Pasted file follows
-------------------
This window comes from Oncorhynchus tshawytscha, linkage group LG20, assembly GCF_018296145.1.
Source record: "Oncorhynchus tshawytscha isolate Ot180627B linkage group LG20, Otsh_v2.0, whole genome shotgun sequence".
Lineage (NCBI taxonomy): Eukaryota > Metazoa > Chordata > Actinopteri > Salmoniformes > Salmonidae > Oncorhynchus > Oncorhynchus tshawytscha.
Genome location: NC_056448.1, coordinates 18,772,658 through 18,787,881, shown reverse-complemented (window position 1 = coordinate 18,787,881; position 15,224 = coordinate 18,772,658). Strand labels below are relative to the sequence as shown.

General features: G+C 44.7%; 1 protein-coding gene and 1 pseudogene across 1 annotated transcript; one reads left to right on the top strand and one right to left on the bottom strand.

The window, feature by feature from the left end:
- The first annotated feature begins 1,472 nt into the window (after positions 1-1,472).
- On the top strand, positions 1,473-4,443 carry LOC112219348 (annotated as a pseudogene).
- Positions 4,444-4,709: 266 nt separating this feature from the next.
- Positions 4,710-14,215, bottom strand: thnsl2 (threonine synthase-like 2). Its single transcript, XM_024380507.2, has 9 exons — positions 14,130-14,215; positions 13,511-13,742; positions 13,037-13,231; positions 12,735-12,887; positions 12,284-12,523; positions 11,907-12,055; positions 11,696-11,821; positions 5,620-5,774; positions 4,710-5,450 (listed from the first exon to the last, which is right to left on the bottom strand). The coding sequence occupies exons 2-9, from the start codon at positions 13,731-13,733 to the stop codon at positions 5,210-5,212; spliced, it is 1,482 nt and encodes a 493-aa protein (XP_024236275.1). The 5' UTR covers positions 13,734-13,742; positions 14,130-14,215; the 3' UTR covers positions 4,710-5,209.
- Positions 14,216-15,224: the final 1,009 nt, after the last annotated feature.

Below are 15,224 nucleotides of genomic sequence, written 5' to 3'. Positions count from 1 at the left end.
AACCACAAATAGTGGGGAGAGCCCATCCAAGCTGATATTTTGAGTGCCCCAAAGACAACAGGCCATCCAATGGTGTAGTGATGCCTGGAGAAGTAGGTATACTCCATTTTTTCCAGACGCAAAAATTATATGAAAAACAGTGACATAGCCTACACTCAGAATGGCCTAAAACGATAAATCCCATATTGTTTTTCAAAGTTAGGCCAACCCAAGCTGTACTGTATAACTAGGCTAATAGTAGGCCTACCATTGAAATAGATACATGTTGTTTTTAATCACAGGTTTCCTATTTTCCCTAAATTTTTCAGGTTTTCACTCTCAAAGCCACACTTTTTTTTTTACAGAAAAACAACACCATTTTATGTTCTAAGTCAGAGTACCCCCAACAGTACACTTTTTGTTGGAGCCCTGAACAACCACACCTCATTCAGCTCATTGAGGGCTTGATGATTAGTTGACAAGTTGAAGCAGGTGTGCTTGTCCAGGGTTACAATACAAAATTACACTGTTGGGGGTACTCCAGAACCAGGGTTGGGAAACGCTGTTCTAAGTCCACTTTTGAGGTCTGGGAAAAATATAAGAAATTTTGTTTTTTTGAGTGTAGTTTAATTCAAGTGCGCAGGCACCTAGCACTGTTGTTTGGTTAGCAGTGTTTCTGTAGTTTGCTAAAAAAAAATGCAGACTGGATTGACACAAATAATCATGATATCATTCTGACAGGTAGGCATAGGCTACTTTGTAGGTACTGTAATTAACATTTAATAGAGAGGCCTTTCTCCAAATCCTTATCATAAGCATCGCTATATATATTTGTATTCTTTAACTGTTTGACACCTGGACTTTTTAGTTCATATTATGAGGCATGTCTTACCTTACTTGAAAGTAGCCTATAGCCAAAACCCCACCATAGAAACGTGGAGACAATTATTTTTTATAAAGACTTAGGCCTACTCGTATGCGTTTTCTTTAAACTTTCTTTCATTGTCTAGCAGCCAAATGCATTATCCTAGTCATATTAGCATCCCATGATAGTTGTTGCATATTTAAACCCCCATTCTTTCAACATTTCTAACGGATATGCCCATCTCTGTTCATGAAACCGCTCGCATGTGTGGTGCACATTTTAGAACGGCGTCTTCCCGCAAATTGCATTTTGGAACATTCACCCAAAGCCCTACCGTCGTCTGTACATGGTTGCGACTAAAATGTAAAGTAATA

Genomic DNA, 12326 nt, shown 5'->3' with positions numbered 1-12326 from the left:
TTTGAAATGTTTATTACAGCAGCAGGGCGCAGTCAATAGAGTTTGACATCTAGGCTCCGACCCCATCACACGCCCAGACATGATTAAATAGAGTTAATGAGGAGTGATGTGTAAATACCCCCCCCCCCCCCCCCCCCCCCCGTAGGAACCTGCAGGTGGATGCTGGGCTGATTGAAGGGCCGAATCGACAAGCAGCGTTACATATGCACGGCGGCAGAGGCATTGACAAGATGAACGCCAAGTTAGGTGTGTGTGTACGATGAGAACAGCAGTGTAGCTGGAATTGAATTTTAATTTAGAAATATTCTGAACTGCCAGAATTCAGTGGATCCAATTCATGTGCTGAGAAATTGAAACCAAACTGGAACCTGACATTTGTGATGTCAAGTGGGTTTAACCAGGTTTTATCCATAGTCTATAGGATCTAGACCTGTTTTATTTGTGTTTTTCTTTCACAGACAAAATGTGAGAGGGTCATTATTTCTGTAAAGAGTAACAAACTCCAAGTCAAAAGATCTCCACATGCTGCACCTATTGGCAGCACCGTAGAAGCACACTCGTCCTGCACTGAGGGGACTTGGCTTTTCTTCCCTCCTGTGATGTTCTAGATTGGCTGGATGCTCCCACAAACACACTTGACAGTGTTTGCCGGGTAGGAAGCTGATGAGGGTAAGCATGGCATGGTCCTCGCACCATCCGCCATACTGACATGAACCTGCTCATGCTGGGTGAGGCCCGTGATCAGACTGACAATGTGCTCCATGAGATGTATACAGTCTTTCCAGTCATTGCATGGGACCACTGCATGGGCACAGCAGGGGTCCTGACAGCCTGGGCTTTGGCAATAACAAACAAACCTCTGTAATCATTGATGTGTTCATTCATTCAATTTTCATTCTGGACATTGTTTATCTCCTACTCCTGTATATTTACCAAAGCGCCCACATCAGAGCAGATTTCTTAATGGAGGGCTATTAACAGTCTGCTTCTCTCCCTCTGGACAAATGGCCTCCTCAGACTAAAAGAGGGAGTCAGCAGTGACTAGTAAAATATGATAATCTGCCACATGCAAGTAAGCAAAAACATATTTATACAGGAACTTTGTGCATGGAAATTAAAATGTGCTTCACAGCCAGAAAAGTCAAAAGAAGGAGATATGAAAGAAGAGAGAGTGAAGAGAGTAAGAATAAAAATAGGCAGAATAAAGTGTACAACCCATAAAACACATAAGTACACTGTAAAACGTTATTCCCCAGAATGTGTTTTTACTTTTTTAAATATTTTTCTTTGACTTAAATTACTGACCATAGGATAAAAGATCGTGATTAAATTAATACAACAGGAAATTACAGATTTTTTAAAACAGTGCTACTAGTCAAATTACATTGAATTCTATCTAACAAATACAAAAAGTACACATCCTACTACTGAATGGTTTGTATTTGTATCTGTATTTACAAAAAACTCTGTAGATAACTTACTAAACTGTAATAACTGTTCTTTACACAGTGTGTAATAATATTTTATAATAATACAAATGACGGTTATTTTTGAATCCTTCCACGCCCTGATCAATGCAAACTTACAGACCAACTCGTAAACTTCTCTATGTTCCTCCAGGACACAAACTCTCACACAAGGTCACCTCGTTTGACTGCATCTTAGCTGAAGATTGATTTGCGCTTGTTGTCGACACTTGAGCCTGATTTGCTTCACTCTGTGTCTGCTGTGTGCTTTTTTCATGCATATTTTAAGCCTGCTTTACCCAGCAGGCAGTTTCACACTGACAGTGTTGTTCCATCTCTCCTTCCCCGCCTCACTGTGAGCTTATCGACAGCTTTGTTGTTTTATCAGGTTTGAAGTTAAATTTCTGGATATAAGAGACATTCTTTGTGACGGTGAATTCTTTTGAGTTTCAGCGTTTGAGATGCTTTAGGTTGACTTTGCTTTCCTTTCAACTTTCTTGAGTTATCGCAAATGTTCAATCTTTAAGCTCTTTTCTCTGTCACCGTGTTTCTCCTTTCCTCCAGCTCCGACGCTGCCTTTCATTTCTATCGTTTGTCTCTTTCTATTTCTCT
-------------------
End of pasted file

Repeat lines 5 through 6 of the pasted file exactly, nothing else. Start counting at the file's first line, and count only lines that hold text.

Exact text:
General features: G+C 44.7%; 1 protein-coding gene and 1 pseudogene across 1 annotated transcript; one reads left to right on the top strand and one right to left on the bottom strand.

The window, feature by feature from the left end: